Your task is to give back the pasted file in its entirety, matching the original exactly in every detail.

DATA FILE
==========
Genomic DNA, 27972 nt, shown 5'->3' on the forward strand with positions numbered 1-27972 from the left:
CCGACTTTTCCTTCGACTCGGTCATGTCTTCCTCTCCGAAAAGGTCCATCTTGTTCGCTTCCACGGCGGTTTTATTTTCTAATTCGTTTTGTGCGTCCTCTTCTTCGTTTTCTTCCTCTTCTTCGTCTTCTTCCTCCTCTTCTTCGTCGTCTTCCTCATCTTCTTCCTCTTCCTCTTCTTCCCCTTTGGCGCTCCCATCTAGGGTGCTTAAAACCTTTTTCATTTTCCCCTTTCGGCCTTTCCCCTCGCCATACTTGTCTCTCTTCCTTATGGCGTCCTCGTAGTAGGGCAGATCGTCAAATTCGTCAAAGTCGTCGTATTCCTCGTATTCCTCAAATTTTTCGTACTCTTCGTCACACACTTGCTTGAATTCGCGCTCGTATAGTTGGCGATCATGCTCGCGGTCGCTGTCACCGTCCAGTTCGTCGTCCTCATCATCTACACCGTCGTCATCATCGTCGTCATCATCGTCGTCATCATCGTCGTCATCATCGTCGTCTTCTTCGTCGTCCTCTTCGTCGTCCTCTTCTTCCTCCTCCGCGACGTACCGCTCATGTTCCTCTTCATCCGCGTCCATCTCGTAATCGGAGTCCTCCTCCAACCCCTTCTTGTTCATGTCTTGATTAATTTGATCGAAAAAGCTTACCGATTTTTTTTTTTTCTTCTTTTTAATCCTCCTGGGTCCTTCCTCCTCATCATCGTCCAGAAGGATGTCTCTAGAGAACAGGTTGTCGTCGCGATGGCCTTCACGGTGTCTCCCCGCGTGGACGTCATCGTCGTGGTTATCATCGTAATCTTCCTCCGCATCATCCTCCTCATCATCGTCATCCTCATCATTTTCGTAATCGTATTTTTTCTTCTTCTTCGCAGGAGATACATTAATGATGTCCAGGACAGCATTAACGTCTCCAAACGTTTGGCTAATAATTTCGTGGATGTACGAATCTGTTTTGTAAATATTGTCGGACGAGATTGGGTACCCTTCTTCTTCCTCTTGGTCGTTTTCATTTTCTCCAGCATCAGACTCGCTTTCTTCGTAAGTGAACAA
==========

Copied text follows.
Genomic DNA, 27972 nt, shown 5'->3' on the forward strand with positions numbered 1-27972 from the left:
CCGACTTTTCCTTCGACTCGGTCATGTCTTCCTCTCCGAAAAGGTCCATCTTGTTCGCTTCCACGGCGGTTTTATTTTCTAATTCGTTTTGTGCGTCCTCTTCTTCGTTTTCTTCCTCTTCTTCGTCTTCTTCCTCCTCTTCTTCGTCGTCTTCCTCATCTTCTTCCTCTTCCTCTTCTTCCCCTTTGGCGCTCCCATCTAGGGTGCTTAAAACCTTTTTCATTTTCCCCTTTCGGCCTTTCCCCTCGCCATACTTGTCTCTCTTCCTTATGGCGTCCTCGTAGTAGGGCAGATCGTCAAATTCGTCAAAGTCGTCGTATTCCTCGTATTCCTCAAATTTTTCGTACTCTTCGTCACACACTTGCTTGAATTCGCGCTCGTATAGTTGGCGATCATGCTCGCGGTCGCTGTCACCGTCCAGTTCGTCGTCCTCATCATCTACACCGTCGTCATCATCGTCGTCATCATCGTCGTCATCATCGTCGTCATCATCGTCGTCTTCTTCGTCGTCCTCTTCGTCGTCCTCTTCTTCCTCCTCCGCGACGTACCGCTCATGTTCCTCTTCATCCGCGTCCATCTCGTAATCGGAGTCCTCCTCCAACCCCTTCTTGTTCATGTCTTGATTAATTTGATCGAAAAAGCTTACCGATTTTTTTTTTTTCTTCTTTTTAATCCTCCTGGGTCCTTCCTCCTCATCATCGTCCAGAAGGATGTCTCTAGAGAACAGGTTGTCGTCGCGATGGCCTTCACGGTGTCTCCCCGCGTGGACGTCATCGTCGTGGTTATCATCGTAATCTTCCTCCGCATCATCCTCCTCATCATCGTCATCCTCATCATTTTCGTAATCGTATTTTTTCTTCTTCTTCGCAGGAGATACATTAATGATGTCCAGGACAGCATTAACGTCTCCAAACGTTTGGCTAATAATTTCGTGGATGTACGAATCTGTTTTGTAAATATTGTCGGACGAGATTGGGTACCCTTCTTCTTCCTCTTGGTCGTTTTCATTTTCTCCAGCATCAGACTCGCTTTCTTCGTAAGTGAACAA